What was this review about?
A pulmonary artery catheter (PAC) is a device utilised in intensive care units to measure the pressures in the heart and lung blood vessels and to monitor patients.
The catheter is inserted into the right side of the heart through a line placed in a large blood vessel in the neck or groin and is positioned into the pulmonary artery.
Complications are uncommon and are mainly related to line insertion. Occasionally bleeding inside the lung and changes in heart rhythm have been reported, but death associated with a PAC is rare.
This Cochrane systematic review looked at randomised trials comparing management with and without a PAC. The objective was to provide an up-to-date assessment of evidence on the effectiveness of PAC on death rates, days spent in the intensive care unit, days spent in hospital, and cost of care for adult patients in intensive care.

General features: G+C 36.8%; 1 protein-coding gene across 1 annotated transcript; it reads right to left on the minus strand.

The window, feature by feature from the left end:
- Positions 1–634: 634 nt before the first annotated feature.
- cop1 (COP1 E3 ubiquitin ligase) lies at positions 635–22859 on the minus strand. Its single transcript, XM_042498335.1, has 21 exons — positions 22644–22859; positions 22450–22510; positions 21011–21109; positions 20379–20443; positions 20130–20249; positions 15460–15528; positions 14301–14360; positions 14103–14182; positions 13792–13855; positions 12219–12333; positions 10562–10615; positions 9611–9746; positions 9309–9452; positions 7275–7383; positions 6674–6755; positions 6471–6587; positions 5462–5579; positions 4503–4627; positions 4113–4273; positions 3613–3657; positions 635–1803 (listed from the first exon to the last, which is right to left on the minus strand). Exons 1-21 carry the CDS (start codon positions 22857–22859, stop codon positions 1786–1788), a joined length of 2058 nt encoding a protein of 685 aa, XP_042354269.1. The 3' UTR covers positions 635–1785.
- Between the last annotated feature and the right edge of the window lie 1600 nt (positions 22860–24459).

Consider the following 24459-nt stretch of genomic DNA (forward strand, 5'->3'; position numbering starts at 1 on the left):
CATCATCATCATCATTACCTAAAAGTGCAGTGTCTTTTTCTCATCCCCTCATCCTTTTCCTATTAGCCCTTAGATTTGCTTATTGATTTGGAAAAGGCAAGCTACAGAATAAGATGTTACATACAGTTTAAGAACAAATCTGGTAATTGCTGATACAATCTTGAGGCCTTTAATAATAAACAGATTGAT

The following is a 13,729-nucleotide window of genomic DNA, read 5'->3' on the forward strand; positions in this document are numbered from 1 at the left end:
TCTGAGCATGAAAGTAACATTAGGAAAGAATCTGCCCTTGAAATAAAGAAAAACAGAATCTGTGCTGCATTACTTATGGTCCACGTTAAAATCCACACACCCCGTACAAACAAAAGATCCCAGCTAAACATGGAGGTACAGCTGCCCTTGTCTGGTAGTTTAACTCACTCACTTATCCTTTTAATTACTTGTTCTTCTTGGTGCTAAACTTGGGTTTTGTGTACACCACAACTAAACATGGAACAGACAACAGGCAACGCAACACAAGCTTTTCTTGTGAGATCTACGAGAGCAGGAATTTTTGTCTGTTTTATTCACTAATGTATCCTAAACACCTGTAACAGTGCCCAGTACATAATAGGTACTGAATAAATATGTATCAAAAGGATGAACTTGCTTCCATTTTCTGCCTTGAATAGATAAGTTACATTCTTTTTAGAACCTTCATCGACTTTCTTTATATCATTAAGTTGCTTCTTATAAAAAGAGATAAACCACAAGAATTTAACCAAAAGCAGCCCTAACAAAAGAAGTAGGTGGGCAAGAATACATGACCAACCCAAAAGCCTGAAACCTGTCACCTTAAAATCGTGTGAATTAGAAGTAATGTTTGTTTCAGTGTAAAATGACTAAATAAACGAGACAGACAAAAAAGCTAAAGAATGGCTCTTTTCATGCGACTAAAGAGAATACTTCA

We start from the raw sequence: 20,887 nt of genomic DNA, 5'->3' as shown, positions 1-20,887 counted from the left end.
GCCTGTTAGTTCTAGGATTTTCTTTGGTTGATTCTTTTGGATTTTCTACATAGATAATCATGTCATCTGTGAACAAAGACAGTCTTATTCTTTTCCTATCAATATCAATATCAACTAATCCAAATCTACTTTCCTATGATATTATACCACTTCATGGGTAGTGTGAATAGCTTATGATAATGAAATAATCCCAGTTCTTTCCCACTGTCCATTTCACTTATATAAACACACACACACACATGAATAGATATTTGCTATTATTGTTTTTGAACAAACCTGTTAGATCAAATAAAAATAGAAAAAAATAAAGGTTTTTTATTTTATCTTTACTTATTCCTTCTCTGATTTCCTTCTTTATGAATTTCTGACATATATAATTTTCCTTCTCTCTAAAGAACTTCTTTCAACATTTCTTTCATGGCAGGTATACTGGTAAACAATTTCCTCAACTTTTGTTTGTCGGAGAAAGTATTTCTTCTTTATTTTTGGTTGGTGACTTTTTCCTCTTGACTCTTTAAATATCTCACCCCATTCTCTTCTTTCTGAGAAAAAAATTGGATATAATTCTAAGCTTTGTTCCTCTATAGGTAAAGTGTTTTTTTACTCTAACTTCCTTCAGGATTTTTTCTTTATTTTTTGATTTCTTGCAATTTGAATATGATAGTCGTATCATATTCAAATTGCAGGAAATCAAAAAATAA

What did the review find?
The review identified 12 trials involving 4686 patients.
There was no difference in death rates, days spent in the intensive care unit, and days spent in hospital between patients who did and did not have a PAC inserted.
Two US studies were analysed for hospital cost associated with management or without a PAC and showed no difference in the cost.
Neither group of patients studied showed any evidence of benefit or harm from using a PAC.
The authors recommended that studies needed to be conducted to identify subgroups of intensive care unit patients who can benefit, when the device is used in combination with standardised treatment plans, in reversing shock states and improving organ function.
A subsequent update identified one additional trial bringing the total number of patients involved to 5686. The conclusions were unchanged.